Books & Arts | Published:

Science in culture: A modern megalith

Nature volume 443, page 636 (12 October 2006) | Download Citation

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Mariko Mori's glass sculpture responds to the death of stars.

Prehistoric standing stones and rings, many erected more than 5,000 years ago, are awesome achievements. Not surprisingly, the greatest of them, such as Stonehenge, have served over the centuries as magnets for legends and mystical mumbo-jumbo.

The reality being revealed by modern archaeoastronomy provokes almost as much wonder as the legends. Perhaps most astonishing are the astronomical alignments that have been demonstrated in megaliths. It is clear that our 'primitive' forebears not only observed celestial phenomena with remarkable precision, but also built their great stone monuments as a means of relating their earthly existence to cosmological events far beyond their reach.

Such astronomical megaliths serve as the inspiration for an installation by that most high-tech of artists, Mariko Mori. A student of fashion in her native Japan, she worked briefly as a model before studying art in London and now lives in New York. She began by exploiting multimedia to fashion herself into a futuristic 'cyber-chick', transformed into a synthetic fantasy of kitsch sexuality, far removed from the ragged desires of our organic reality.

Superficially — and it is easy to see such work as superficial — she seemed to belong to a late species of pop art, delighting ironically in the sheen of slick popular imagery. However, she has insisted on a more serious purpose, adducing her immersion in Buddhist philosophy to stress the interconnectedness of all things, via art, science and technology.

Tom Na H-iu: the output of a neutrino detector becomes a meditation on the soul. Image: SHIRAISHI CONTEMPORARY ART, TOKYO

With her earlier work it was difficult not to see these high claims as somewhat forced. However, her recent creations have laid this problem to rest. She has been collaborating with scientists to produce experiences that are startling in their technical sophistication, yet evoke both the inner world of our minds and the outer worlds of the cosmos.

At the 2005 Venice Biennale she exhibited Wave UFO, a futuristic pod in which the brainwave data from electrodes attached to three participants were projected on the ceiling as mutating coloured shapes. Three kinds of waves — alpha (blue), beta (pink) and theta (yellow) — were used to render visible endlessly variable arrays of mental processes. Now, at the 2006 Singapore Biennale, she is showing Tom Na H-iu, a 3-metre-high radiant glass monolith that is plugged into cosmic radiation.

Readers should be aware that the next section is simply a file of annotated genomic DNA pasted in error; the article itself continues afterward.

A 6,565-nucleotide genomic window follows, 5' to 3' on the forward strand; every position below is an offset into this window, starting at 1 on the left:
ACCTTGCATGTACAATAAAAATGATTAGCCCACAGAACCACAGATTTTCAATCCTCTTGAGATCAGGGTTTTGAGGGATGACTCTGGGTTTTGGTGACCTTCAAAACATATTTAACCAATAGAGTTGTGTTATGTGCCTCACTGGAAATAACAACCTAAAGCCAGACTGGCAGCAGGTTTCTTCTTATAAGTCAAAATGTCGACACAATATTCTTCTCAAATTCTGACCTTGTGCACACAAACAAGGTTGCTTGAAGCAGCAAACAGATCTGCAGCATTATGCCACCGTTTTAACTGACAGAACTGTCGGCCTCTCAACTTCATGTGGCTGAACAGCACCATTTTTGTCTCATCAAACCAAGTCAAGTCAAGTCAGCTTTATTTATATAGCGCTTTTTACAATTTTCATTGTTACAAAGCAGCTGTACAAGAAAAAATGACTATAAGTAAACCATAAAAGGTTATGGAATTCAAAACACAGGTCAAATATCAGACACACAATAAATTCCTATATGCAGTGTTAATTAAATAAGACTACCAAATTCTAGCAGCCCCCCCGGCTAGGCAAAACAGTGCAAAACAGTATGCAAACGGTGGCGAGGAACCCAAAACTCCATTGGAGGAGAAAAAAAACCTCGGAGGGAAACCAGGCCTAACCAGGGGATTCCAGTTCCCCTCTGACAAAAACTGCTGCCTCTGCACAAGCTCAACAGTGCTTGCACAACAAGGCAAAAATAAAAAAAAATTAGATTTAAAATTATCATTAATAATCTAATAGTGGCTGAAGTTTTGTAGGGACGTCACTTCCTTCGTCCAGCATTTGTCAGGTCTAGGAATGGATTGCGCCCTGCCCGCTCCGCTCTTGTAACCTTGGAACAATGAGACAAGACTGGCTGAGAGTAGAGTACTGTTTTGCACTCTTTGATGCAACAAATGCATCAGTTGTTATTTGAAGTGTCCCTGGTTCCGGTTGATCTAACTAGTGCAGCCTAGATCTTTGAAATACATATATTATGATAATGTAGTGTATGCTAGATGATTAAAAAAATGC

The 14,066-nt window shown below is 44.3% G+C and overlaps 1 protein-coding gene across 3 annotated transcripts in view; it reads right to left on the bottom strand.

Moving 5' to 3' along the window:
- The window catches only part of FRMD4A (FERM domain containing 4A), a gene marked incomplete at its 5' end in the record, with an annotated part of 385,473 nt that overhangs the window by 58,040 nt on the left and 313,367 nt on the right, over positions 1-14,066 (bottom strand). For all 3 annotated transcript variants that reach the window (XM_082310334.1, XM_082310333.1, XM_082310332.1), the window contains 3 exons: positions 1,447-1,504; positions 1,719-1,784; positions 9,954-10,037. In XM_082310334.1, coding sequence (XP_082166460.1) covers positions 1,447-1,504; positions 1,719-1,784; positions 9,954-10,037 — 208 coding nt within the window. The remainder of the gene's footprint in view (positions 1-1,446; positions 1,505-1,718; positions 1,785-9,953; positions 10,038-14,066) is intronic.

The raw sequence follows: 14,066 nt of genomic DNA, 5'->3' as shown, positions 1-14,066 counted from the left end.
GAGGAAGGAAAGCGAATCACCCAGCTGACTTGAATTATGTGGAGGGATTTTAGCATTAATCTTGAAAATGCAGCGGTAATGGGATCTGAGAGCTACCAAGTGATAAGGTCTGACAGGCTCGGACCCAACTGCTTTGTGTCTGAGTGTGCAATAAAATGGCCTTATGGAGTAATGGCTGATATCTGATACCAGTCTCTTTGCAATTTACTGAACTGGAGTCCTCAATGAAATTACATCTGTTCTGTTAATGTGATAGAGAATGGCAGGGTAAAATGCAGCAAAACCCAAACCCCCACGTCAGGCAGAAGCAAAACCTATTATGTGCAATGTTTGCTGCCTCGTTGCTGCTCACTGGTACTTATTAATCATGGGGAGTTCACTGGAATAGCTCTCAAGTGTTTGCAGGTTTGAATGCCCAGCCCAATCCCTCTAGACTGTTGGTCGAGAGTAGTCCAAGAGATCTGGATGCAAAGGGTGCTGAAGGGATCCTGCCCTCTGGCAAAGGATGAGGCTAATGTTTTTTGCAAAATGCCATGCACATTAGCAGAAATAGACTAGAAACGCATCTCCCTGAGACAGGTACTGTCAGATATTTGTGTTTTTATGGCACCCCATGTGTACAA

The translucent megalith is suffused by light from an internal LED, controlled by a computer, which is, in turn, linked to the Super-Kamiokande detector used in the Kamioka Observatory in Japan to detect neutrinos from outer space. Among the neutrinos that govern the megalith's light emissions are some that emanate from exploding, dying stars — supernovae. Programmed to respond to the detection of different neutrinos in real time, the sculpture glows with colour-coded traces of ancient violence from remote regions of the cosmos.

In Celtic mythology, say the work's promoters, Tom Na H-iu is a place where the souls of the dead linger before being reborn, and the Celtic standing stones that inspired the artwork were believed to play a role in this spiritual transmigration. Mori is tapping into the puzzles of birth and death across enormous distances and deep time. The microscopic is a mirror of the cosmic. The lives of our minds and bodies are integral to the processes that govern the Universe.

Just as our Neolithic ancestors reached out to the stars, tuning into the apparently eternal patterns that ruled their seasonal lives, so Mori's sculpture resonates to the beat of celestial time. However, that beat is no longer that of the traditional music of the orderly spheres, but drums out the death march of great stars.

A larger version of Tom Na H-iu is on show with other work by Mori at the London gallery Albion until 22 December.

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  1. Martin Kemp is professor of the history of art at the University of Oxford, Oxford OX1 1PT, UK. His new book, Seen | Unseen, is published by Oxford University Press.

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https://doi.org/10.1038/443636a

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